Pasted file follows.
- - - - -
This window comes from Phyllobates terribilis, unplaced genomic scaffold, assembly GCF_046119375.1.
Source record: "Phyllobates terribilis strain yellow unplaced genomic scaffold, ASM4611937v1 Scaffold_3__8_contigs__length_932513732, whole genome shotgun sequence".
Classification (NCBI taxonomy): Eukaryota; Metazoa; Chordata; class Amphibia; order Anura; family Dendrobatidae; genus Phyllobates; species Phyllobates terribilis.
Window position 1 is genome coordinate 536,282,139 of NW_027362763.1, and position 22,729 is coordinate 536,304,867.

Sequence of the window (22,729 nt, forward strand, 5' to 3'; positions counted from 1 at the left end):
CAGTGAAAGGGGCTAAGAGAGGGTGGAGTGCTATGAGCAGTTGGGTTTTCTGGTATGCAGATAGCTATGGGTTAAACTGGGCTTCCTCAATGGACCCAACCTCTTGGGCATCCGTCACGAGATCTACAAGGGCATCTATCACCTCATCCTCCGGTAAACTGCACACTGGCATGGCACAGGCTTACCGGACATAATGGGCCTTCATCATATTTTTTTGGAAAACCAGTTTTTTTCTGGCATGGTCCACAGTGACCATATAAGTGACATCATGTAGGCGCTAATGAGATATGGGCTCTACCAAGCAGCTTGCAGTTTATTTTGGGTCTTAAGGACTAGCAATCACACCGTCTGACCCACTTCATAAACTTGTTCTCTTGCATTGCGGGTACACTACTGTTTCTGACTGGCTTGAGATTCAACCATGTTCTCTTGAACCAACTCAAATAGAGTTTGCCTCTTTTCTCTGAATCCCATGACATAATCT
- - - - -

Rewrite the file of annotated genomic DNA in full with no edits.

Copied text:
This window comes from Phyllobates terribilis, unplaced genomic scaffold, assembly GCF_046119375.1.
Source record: "Phyllobates terribilis strain yellow unplaced genomic scaffold, ASM4611937v1 Scaffold_3__8_contigs__length_932513732, whole genome shotgun sequence".
Classification (NCBI taxonomy): Eukaryota; Metazoa; Chordata; class Amphibia; order Anura; family Dendrobatidae; genus Phyllobates; species Phyllobates terribilis.
Window position 1 is genome coordinate 536,282,139 of NW_027362763.1, and position 22,729 is coordinate 536,304,867.

Sequence of the window (22,729 nt, forward strand, 5' to 3'; positions counted from 1 at the left end):
CAGTGAAAGGGGCTAAGAGAGGGTGGAGTGCTATGAGCAGTTGGGTTTTCTGGTATGCAGATAGCTATGGGTTAAACTGGGCTTCCTCAATGGACCCAACCTCTTGGGCATCCGTCACGAGATCTACAAGGGCATCTATCACCTCATCCTCCGGTAAACTGCACACTGGCATGGCACAGGCTTACCGGACATAATGGGCCTTCATCATATTTTTTTGGAAAACCAGTTTTTTTCTGGCATGGTCCACAGTGACCATATAAGTGACATCATGTAGGCGCTAATGAGATATGGGCTCTACCAAGCAGCTTGCAGTTTATTTTGGGTCTTAAGGACTAGCAATCACACCGTCTGACCCACTTCATAAACTTGTTCTCTTGCATTGCGGGTACACTACTGTTTCTGACTGGCTTGAGATTCAACCATGTTCTCTTGAACCAACTCAAATAGAGTTTGCCTCTTTTCTCTGAATCCCATGACATAATCT